Wednesday, August 1, 2012

Hump of Tears

A couple times a year, I deal with bouts of sadness. Not the type of debilitating depression that requires pharmaceuticals or hospitalization, but a darkness that creeps over my life dissipating in a few weeks when my face is red and puffy, and I am on the verge of seeking pharmaceutical intervention. It's a lot like watching a storm come in. I see the clouds and hear the thunder, and despite my willing it to change directions, it keeps coming. I'm powerless to do anything but cry, pray, and wait.

It happens in February, when my dad and my brother, Chris, died. And in August, when my brother, Brian, died, and this year, when my daughter moves away. Usually it creeps up rather slowly. I feel off for a day or so, and then I look at the calendar or the sky and realize it's coming. This year, I was prepared for it. It started on Monday. I tried to shake it. I read more in the Bible. I got a Dunkin' Donuts coffee, which nearly always lightens my mood. I got some uplifting books from the library. But the rain clouds kept coming.

Yesterday, my girlfriend asked me how I was doing with Chloe's departure just three weeks away, and I literally couldn't speak around the lump in my throat. I finally choked out some sort of answer, hoping that she didn't hear the sob I tried to suppress. I'm sure she did, but she was kind enough not to press me any further and just to offer some mom-to-mom advice. She did this just a few years ago with her own daughter. She knows. I am grateful for her. Because Brad really doesn't want to talk about it, and I know that is his way of avoiding his own storm.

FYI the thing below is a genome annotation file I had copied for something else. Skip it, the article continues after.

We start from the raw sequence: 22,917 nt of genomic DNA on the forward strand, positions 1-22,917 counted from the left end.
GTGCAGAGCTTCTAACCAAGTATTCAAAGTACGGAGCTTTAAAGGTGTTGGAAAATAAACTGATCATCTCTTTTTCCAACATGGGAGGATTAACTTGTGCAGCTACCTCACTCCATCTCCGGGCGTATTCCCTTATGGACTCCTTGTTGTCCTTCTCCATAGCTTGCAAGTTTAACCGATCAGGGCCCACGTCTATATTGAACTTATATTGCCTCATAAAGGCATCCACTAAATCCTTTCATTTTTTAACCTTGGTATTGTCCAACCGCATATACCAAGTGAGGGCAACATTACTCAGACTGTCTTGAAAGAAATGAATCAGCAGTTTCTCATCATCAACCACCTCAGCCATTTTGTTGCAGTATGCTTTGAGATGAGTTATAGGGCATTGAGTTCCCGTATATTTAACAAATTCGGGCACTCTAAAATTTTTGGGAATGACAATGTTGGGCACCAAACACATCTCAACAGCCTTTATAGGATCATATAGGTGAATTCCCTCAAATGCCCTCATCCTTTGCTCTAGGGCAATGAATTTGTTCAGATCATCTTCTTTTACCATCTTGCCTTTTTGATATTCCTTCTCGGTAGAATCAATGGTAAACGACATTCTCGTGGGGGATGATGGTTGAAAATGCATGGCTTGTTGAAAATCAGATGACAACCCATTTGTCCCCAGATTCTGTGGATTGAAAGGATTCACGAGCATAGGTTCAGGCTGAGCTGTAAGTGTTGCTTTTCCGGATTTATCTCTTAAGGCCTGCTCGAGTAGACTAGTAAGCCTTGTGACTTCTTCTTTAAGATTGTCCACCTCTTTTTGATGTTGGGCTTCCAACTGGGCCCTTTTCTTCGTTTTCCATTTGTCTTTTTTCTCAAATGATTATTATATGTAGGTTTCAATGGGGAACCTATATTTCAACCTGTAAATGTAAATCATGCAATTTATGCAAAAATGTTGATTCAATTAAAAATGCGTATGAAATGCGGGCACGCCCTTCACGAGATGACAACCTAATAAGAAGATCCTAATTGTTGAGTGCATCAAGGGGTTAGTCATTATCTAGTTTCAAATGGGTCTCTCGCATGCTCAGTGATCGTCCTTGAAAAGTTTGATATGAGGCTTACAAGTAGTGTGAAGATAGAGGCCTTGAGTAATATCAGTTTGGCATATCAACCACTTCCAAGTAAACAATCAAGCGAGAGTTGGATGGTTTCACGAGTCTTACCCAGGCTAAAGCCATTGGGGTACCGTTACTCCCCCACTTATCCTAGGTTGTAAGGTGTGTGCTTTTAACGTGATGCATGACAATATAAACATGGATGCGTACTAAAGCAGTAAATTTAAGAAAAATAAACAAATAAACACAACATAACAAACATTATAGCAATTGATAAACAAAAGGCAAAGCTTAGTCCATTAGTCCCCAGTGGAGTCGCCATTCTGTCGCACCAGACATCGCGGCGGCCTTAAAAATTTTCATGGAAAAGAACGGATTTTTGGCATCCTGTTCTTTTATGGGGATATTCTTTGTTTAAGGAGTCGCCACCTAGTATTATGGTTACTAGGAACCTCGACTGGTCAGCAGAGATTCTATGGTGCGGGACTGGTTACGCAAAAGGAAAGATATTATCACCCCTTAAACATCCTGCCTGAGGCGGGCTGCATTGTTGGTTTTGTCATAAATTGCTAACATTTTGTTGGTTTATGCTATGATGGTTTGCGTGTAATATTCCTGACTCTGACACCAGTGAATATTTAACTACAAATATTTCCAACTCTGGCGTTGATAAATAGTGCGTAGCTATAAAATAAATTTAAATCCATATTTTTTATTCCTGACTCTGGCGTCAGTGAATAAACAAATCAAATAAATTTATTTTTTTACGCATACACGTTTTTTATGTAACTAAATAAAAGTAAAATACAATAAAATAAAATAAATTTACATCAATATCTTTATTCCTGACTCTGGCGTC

I recently read a memoir by a psychologist about the death of her psychiatrist husband. It was beautiful and sad and haunting and academic all at the same time. In one part, she talks about tears and how the chemical makeup of the tears we cry when we are sad is different than other tears. Evidently, researchers have found these tears contain chemicals of stress that accumulate in our bodies during difficult times. So crying is actually good for us, because it's a biological way to rid ourselves of these bad chemicals. Oh, God, You are something else.

That made me think of my mom and the little hump on her back. She is shrinking from osteoporosis, and often osteoporosis sufferers get that little hump. When my brothers and my dad died, though, my mom hardly cried. Chloe said she thought all the sadness my mom hadn't expressed was in that hump. Yesterday, after reading about crying, we decided that hump may be full of tears. That makes me simultaneously sad and curious. If she started crying and letting go of all the sadness stored in her, would the hump would go away?

I'm in no danger of getting a hump full of tears. I cry all the time. In fact, my fear is often that I won't be able to stop crying. The beginning of August will come and go, and I'll relive the horror of my brother's death, and then that sadness will subside. The third week of August will come, and we will take our big grown up girl to Pittsburgh and leave her. I pray that I won't fall apart. Then the last week of August will come, and we will put our baby girl on the bus to Kindergarten, and another beautiful bittersweet journey will begin.



1 comment:

  1. It totaly tracks. Quasimodo was sad, but you never saw him cry.

    Also, Igor in Young Frankenstein.

    Oh, OH! And, Richard III. But he was more evil than sad. But maybe he was evil BECAUSE he was sad.

    On another note, can I get some of whatever you're smokin'? Preferably in edible form. Like...pills. Pills would be good.

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